When I am among the trees,
especially the willows and the honey locust,
equally the beech, the oaks and the pines,
they give off such hints of gladness.
I would almost say that they save me, and daily.
I am so distant from the hope of myself,
in which I have goodness, and discernment,
and never hurry through the world
but walk slowly, and bow often.
Around me the trees stir in their leaves
and call out, “Stay awhile.”
The light flows from their branches.
And they call again, “It’s simple,” they say,
“and you too have come
into the world to do this, to go easy, to be filled
with light, and to shine.”
– Mary Oliver –
Someday I need to write more extensively about my love of poetry, one of my heart’s joys and in the same category of other sacred pleasures: being immersed in a powerful piece of music; cooking and sharing a delicious meal; savoring a beautiful glass of wine, complex cocktail, or a rich cup of coffee; dancing within an all-encompassing drumbeat; being still and present in an instance of sublime natural beauty; holding heart-to-heart one of my family; and there are others—each one of them a moment of being present and in awe.
Poetry comes close to evoking those moments, of giving language to that which is otherwise ethereal, emotional, sensual, and transcendent.
Words are limited, certainly, but poetry allows them to be…more.
It’s like the TARDIS—a poem is so much bigger on the inside.
Much like Greeks, Russians, and other Slavic people, many Ukrainians (Orthodox and Catholic alike) celebrate Ukrainian Christmas today, according to the old “Julian” Calendar.
We have always celebrated both Christmases in our family. “American” Christmas was the festive holiday for Christmas movies, carols, and Santa Claus. We would watch the skies for signs of Santa while driving home from my Uncle Mike and Aunt Sophia’s, and my sister Nadya and I often fell asleep in the car before we even got home.
Ukrainian Christmas was the more sacred winter holiday for us, connecting us to family but also to our ancestors. Sviat Vechir (Holy Night) dinner on Christmas Eve night was at the heart of the holiday, and we would go to Baba Dudycz’s house with all the aunts and uncles and cousins. Baba had her tree decorated, and around the house hung several of Baba’s pavuky (more on the pavuk can be found here). The small house was filled with family, and it always smelled amazing–frying onions, baked bread, borshch, mushroom gravy, the sweet kutia. My cousins and I amused one another with stories and games as we waited, occasionally entertained by adults who took turns interacting with us or watching television with Dido in the front room.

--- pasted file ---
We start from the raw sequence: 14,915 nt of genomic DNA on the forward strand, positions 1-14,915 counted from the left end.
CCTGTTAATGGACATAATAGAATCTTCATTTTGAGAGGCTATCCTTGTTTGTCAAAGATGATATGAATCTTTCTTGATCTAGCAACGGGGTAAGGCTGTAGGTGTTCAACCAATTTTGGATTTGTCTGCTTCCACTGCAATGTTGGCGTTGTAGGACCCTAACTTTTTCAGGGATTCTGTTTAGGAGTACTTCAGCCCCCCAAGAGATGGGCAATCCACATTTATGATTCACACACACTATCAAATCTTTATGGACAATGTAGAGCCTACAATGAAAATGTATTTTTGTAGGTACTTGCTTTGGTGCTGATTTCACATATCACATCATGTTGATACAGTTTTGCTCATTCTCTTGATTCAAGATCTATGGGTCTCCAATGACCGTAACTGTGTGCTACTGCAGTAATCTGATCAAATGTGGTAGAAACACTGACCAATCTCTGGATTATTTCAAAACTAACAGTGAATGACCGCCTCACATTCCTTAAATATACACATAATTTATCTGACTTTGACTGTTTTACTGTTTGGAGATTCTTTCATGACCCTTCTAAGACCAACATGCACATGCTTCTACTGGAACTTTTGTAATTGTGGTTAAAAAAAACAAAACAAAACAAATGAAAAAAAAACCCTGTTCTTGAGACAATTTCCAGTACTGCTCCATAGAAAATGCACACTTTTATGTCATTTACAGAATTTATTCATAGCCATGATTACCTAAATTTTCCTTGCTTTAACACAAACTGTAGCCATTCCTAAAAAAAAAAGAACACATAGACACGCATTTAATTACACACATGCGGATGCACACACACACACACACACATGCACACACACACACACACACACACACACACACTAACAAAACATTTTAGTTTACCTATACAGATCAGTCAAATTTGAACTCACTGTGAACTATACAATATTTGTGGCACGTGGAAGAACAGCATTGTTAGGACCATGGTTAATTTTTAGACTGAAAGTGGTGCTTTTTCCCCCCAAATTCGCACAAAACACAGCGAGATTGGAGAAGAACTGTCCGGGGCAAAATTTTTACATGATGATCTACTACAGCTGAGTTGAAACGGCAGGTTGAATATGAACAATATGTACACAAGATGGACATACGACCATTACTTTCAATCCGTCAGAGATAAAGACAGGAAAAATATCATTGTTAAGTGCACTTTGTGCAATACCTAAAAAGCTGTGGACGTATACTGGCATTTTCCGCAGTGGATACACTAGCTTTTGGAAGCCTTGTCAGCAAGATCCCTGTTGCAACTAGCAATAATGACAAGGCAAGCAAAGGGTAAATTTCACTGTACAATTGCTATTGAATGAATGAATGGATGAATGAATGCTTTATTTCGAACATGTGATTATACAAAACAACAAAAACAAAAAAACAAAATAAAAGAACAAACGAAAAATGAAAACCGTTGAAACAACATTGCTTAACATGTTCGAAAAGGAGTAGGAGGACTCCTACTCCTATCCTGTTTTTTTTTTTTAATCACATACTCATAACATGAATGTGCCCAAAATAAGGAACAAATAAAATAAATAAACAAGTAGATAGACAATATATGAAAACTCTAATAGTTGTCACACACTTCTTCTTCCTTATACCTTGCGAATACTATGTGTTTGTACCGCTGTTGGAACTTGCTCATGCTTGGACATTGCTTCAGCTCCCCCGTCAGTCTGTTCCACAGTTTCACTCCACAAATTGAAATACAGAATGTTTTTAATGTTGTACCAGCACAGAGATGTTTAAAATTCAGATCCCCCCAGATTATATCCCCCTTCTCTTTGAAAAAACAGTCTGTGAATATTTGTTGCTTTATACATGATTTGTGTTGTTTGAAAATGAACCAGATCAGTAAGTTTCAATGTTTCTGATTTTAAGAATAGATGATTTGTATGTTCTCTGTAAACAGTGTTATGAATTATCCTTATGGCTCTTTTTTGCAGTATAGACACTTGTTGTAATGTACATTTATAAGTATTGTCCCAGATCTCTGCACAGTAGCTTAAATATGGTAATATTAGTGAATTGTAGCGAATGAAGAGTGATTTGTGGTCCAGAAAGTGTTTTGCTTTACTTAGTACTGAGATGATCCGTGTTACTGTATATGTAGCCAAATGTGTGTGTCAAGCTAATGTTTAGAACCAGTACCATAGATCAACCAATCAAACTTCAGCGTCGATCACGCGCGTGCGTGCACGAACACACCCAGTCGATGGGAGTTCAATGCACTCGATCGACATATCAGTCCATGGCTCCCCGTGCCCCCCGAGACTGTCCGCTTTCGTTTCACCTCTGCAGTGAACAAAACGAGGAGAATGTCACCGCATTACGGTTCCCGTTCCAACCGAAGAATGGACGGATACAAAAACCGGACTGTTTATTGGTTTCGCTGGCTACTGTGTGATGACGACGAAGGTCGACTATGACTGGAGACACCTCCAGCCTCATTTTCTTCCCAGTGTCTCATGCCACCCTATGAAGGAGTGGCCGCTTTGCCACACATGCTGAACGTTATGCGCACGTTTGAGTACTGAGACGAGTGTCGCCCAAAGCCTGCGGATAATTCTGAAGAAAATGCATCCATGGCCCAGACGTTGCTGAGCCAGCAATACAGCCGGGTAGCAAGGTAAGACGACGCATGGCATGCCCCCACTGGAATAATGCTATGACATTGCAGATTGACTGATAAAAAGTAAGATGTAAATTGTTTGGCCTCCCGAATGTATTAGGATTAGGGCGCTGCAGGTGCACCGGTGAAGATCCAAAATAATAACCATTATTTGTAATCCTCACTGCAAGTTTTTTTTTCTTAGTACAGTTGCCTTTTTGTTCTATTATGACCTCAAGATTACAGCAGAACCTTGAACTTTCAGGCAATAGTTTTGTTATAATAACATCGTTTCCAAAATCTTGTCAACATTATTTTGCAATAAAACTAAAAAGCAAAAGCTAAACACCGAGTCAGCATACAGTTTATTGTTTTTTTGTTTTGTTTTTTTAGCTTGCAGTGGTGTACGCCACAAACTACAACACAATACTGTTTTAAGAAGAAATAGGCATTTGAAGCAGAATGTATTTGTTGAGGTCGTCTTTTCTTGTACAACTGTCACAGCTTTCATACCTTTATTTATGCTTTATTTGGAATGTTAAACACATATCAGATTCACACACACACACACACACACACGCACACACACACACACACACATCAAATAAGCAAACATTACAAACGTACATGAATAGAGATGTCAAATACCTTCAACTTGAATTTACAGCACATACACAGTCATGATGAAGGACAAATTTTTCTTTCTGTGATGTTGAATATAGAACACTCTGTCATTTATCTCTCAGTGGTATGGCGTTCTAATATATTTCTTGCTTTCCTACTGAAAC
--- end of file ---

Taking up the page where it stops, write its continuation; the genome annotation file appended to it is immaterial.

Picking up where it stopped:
After seeing the first star in the sky, we said a prayer and often sang a Ukrainian carol, then feasted on the traditional dishes. I knew that Baba and my aunts were working in the kitchen, but I never really appreciated how much work it was until I prepared the dishes myself many many, years later. Baba and Dido Dudycz would beam as the meal began, so proud of their big, beautiful family; so happy to be sharing this treasured night.
There would always be a place set for our Beloved Dead, for our ancestors. The night felt like magic to me. I truly felt like our family from Ukraine would come to visit while we sat there, and I wondered which spirits from Baba and Dido’s lives back home made their way across the big ocean to visit with them, and with us.
There was never a doubt that some of them would come, that they could not be deterred by time or distance, because they were family; and where there is love, there is the most powerful of connections. If anyone could make a feast to entice the ancestors from “home,” it would be Baba.
Looking back, I realize that Sviat Vechir, even more than other rituals and holidays, formed my ideas about our relationships with our Beloved Dead; because even though I had not yet experienced a personal loss, I knew that after people died, they were not gone and forgotten. Like any relationship, we would have to work to nourish and maintain it. It was our job to remember and to honor them.
Many of my fondest memories are from the many years of Sviata Vecheria meals squeezed into that dining room around those long tables. This is also where I developed the idea that sharing a meal with loved ones is a sacred experience, and preparing food with intention is one of the greatest ways of showing love–because you could feel the love, taste the love in every bite of Baba’s cooking.
Today the family has grown larger and spread out across the state, and even if we were able to all gather together (which is rare these days), there would be many faces missing from around that table. We’ve lost too many of our loved ones, and there is a hole in our hearts that is full of memories but still aches for them. But when my sister and I gather at my parents’ house, and my cousins gather with my aunts and uncles–the same traditional dishes are made with love, the prayers are said and carols may be sung, memories are shared, and our family who have died are with us. I have no doubt that Baba and Dido make every stop to see all of their family.
So when I put portions of every dish on the ancestor plate, I serve them before myself, and I whisper the names of the loved ones we have lost. The room, although not as full as Baba’s house, gets a little cozier, a little more full, and I know that they have come. Because we do get small miracles and moments of grace in this lifetime. I can feel them still beaming and loving us–because love is the most powerful of connections, and what is remembered, lives.